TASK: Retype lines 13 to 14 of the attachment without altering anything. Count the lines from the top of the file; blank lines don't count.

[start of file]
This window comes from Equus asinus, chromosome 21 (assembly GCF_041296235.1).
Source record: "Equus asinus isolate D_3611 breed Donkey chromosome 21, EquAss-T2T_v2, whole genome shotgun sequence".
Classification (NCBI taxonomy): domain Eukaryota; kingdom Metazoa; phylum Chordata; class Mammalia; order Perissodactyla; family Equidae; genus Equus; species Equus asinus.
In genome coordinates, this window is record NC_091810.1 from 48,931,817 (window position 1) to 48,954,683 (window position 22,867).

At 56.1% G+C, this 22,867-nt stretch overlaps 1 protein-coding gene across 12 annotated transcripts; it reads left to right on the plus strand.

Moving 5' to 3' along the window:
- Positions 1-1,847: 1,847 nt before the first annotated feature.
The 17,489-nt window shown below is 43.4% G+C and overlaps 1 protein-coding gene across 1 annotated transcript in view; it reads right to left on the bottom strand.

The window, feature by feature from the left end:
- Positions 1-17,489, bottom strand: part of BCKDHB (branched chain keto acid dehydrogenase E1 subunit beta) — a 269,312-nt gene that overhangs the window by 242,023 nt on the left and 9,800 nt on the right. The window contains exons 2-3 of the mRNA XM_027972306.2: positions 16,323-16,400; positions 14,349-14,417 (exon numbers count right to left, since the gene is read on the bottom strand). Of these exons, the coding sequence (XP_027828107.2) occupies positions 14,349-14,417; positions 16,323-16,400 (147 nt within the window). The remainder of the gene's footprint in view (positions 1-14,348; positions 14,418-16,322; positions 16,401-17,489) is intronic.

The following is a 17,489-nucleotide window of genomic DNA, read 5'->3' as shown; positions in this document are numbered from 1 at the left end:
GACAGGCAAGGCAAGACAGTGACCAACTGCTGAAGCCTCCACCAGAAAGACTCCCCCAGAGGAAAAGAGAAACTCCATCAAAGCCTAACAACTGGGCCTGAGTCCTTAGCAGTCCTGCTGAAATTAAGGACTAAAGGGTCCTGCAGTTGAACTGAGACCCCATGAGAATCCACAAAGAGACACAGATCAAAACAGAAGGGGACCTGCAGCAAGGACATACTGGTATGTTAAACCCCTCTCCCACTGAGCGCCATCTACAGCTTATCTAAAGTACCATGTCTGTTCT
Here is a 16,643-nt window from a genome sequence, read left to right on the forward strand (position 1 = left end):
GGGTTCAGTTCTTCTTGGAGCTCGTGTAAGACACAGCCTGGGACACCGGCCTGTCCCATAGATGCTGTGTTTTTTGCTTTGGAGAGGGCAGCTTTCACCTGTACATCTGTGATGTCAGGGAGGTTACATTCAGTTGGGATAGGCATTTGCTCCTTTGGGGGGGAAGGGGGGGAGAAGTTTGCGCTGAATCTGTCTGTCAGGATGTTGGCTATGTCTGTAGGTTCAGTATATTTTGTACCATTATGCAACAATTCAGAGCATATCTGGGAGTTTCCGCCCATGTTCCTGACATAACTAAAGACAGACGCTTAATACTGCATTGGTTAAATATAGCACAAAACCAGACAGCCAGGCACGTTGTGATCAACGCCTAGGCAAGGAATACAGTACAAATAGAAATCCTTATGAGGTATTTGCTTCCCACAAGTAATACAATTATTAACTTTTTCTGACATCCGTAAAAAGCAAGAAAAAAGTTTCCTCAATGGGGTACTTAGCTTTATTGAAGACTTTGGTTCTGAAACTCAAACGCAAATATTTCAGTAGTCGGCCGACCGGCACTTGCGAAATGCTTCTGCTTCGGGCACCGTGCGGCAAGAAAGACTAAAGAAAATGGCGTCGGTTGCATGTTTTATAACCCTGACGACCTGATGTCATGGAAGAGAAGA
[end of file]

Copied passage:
Here is a 16,643-nt window from a genome sequence, read left to right on the forward strand (position 1 = left end):
GGGTTCAGTTCTTCTTGGAGCTCGTGTAAGACACAGCCTGGGACACCGGCCTGTCCCATAGATGCTGTGTTTTTTGCTTTGGAGAGGGCAGCTTTCACCTGTACATCTGTGATGTCAGGGAGGTTACATTCAGTTGGGATAGGCATTTGCTCCTTTGGGGGGGAAGGGGGGGAGAAGTTTGCGCTGAATCTGTCTGTCAGGATGTTGGCTATGTCTGTAGGTTCAGTATATTTTGTACCATTATGCAACAATTCAGAGCATATCTGGGAGTTTCCGCCCATGTTCCTGACATAACTAAAGACAGACGCTTAATACTGCATTGGTTAAATATAGCACAAAACCAGACAGCCAGGCACGTTGTGATCAACGCCTAGGCAAGGAATACAGTACAAATAGAAATCCTTATGAGGTATTTGCTTCCCACAAGTAATACAATTATTAACTTTTTCTGACATCCGTAAAAAGCAAGAAAAAAGTTTCCTCAATGGGGTACTTAGCTTTATTGAAGACTTTGGTTCTGAAACTCAAACGCAAATATTTCAGTAGTCGGCCGACCGGCACTTGCGAAATGCTTCTGCTTCGGGCACCGTGCGGCAAGAAAGACTAAAGAAAATGGCGTCGGTTGCATGTTTTATAACCCTGACGACCTGATGTCATGGAAGAGAAGA